Fliss raised an eyebrow. ‘Who came top in the Pitman shorthand class?’ He laughed. ‘I’m sorry. It’s just—’

‘I know,’ Fliss cut in, placing her hand on his tweed sleeve.

‘The Fleet Street press will be there, and you want to make sure a small newspaper like the Clarion doesn’t get squeezed out.’ He laughed. ‘You know me so well.’ ‘I should think so, after four years,’ she replied.

Strictly speaking, Giles wasn’t her fiancé. And not because he didn’t love her. Because he did. Just as much as she loved him. But Giles believed that marriage was an institution imposed on workers as part of the capitalist system, so wouldn’t subscribe to it out of principle. Anyway, what did it matter that she didn’t have a ring on her finger or a piece of paper? She and Giles were as married as any man and woman in the land.

‘So don’t worry, I’ll be sure to get every speech and answer to a question down, word for word,’ Fliss promised. ‘And I’ll do my very best to bag one of the platform speakers for an in-depth interview.’

Giles winked. ‘Just wriggle past a couple of the old fogeys from the National Executive Council and flutter your eyelashes. I’m sure you’ll have them eating out of the palm of your hand.’

Annoyance niggled in Fliss’s chest. ‘I would hope, Giles, that they would be willing to talk to me about their vision of a democratic socialist society because I’m a serious journalist.’

‘Of course they will, sweetheart,’ Giles replied, giving her an adoring look. ‘But would it hurt to use your feminine wiles to persuade them?’

Frowning slightly, Fliss didn’t reply. ‘Come on, Fliss, don’t be a sourpuss.’

Giles’s lean face formed itself into a scolded-puppy expression. Fliss studied him for a moment.

‘So, are you going into the office today?’ she asked, forcing her irritation aside and putting on a smile.

He nodded. ‘I’ve got a pile of reports to read from the central committee. Not to mention sorting out the next edition.’

‘Well, the conference doesn’t finish until six,’ said Fliss, ‘so I can’t see me getting back to the flat much before seven thirty at the earliest. I hope you don’t mind a late supper.’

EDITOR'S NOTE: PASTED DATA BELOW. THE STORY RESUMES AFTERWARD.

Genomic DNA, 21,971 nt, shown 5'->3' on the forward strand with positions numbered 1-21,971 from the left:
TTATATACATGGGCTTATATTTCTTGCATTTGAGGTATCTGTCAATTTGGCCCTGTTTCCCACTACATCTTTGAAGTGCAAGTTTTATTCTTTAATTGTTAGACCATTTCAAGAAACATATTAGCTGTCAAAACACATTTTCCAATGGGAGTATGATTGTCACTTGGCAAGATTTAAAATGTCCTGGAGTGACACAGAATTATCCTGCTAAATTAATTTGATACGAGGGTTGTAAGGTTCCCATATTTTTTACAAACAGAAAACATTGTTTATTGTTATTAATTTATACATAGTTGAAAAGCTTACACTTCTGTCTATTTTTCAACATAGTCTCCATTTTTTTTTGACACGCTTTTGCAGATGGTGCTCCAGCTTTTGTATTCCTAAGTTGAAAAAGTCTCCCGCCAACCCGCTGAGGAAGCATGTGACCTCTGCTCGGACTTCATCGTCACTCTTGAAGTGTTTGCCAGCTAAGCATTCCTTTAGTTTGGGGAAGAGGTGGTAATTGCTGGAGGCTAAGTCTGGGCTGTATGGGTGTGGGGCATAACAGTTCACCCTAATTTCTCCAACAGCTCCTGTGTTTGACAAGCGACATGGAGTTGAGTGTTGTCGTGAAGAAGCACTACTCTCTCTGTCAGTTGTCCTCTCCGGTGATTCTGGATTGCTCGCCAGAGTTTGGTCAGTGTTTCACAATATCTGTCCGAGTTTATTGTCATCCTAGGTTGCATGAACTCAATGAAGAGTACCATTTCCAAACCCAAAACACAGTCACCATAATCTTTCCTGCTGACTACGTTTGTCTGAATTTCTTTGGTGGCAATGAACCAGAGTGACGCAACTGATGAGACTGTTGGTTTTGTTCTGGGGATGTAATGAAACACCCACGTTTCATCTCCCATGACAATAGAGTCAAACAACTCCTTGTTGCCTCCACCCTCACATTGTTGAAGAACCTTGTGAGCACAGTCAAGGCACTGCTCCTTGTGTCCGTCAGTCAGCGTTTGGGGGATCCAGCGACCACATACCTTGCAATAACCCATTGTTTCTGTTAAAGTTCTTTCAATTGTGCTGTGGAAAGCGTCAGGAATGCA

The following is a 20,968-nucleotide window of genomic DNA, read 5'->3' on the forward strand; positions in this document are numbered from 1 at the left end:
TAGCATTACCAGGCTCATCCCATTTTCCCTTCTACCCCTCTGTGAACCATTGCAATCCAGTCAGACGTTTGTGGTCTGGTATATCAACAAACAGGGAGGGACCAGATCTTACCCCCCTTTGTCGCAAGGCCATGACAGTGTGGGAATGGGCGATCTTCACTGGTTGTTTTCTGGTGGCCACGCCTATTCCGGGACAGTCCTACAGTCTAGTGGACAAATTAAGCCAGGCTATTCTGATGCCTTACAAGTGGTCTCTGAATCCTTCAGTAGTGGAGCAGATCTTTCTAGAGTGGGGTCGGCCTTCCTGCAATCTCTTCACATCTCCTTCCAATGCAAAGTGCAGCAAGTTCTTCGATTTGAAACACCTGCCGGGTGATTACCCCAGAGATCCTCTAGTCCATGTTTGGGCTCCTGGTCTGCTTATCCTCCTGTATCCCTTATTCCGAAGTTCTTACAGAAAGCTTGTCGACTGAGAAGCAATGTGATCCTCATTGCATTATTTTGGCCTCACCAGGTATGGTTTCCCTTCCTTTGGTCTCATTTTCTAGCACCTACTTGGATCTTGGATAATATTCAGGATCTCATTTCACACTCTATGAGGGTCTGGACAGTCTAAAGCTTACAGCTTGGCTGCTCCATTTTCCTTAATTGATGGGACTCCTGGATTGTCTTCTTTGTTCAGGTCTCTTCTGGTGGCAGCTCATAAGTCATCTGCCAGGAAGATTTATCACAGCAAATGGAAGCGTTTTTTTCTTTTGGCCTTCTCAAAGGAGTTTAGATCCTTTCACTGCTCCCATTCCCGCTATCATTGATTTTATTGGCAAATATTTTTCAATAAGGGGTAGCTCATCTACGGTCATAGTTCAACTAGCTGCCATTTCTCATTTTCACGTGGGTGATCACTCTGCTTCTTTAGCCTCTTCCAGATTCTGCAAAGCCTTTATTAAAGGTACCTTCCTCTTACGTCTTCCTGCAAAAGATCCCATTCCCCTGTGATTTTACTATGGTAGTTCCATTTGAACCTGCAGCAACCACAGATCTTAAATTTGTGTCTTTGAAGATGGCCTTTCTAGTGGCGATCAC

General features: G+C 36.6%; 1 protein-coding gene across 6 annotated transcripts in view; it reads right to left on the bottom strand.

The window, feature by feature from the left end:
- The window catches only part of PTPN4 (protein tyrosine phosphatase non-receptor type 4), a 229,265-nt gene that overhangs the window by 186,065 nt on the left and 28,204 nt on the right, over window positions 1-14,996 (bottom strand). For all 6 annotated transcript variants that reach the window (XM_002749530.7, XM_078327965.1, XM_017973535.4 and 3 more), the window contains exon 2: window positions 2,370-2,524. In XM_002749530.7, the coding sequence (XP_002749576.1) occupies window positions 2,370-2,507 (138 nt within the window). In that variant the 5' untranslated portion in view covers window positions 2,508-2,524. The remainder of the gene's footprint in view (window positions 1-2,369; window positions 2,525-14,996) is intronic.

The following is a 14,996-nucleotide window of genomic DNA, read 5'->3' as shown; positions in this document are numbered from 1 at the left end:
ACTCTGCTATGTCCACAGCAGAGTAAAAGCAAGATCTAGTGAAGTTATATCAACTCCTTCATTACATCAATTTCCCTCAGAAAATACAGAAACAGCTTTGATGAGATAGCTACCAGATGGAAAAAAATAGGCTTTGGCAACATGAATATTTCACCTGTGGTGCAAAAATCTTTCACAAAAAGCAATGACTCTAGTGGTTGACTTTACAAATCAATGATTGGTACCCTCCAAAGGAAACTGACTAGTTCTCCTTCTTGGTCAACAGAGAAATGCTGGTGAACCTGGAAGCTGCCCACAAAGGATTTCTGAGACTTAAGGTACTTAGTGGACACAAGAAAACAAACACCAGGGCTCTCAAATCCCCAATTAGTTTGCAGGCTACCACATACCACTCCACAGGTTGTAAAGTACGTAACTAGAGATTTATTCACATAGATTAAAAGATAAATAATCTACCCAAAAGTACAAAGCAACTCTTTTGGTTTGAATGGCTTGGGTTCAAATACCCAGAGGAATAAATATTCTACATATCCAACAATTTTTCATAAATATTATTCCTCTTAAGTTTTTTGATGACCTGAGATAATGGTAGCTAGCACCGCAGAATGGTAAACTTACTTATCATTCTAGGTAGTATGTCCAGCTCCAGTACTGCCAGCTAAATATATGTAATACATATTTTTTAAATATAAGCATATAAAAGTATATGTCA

‘I’ll tell you what,’ said Giles, ‘why don’t we eat out? To celebrate your scoop interview.’

‘You’re putting the cart in front of the horse, aren’t you?’ laughed Prue. ‘I haven’t got one yet.’

‘Well, I have every faith that you will, my darling.’ He took her hand, raising it to his lips. ‘Every faith.’

They exchanged fond looks then, turning, Fliss grabbed the passenger-door handle.

‘Oh, before you go, I don’t suppose you’ve got a couple of bob I could have?’ Giles asked as she opened the door.

Fliss looked over her shoulder.

‘Just for a bit of petrol,’ he added, his scolded-puppy face returning. ‘I’m running on fumes.’

Fliss glanced at the fuel dial. Sure enough, its needle was hovering below E.

‘I wouldn’t ask,’ he continued, ‘but with articles and reports piling up on my desk, I won’t have time to get to the bank until this afternoon.’

Letting go of the handle, Fliss unclipped her handbag, took out her purse and opened it.

‘You’re a darling,’ he said, as he lifted the solitary brown ten-shilling note from her purse.

Tucking it in his inside breast pocket, Giles slid his hand along the back of her seat and drew her into an embrace.

‘What would I do without you?’ he said, looking deeply into her eyes, then pressing his lips onto hers.

‘I ought to go,’ she said reluctantly as their kiss ended.

‘Yes, you should,’ he agreed, giving her a smouldering look. ‘Before I forget all about the North London CoOperative Women’s Conference and the mountain of paperwork on my desk and drive straight back to the flat so we can spend the rest of the day in bed.’

Fliss’s heart did a little double step. Then, remembering how she’d spent days persuading Giles that she could carry out such a big assignment, she disengaged herself from his arms. Grasping the handle again, she opened the door, chilling the car’s interior in an instant.

‘I’ll see you this evening,’ she said, swinging her legs out of the car.

Giles blew her a kiss and Fliss slammed the door. She stood on the frost-whitened pavement and watched the Morris Eight pull away from the kerb and join the traffic heading up Buckingham Palace Road. Turning towards the station, where sandbags were stacked to the lead canopy to protect the Southern Railway’s office windows, Fliss joined the crowds of suited office employees and khaki-uniformed army personal crunching through icy puddles as they streamed through the entrance.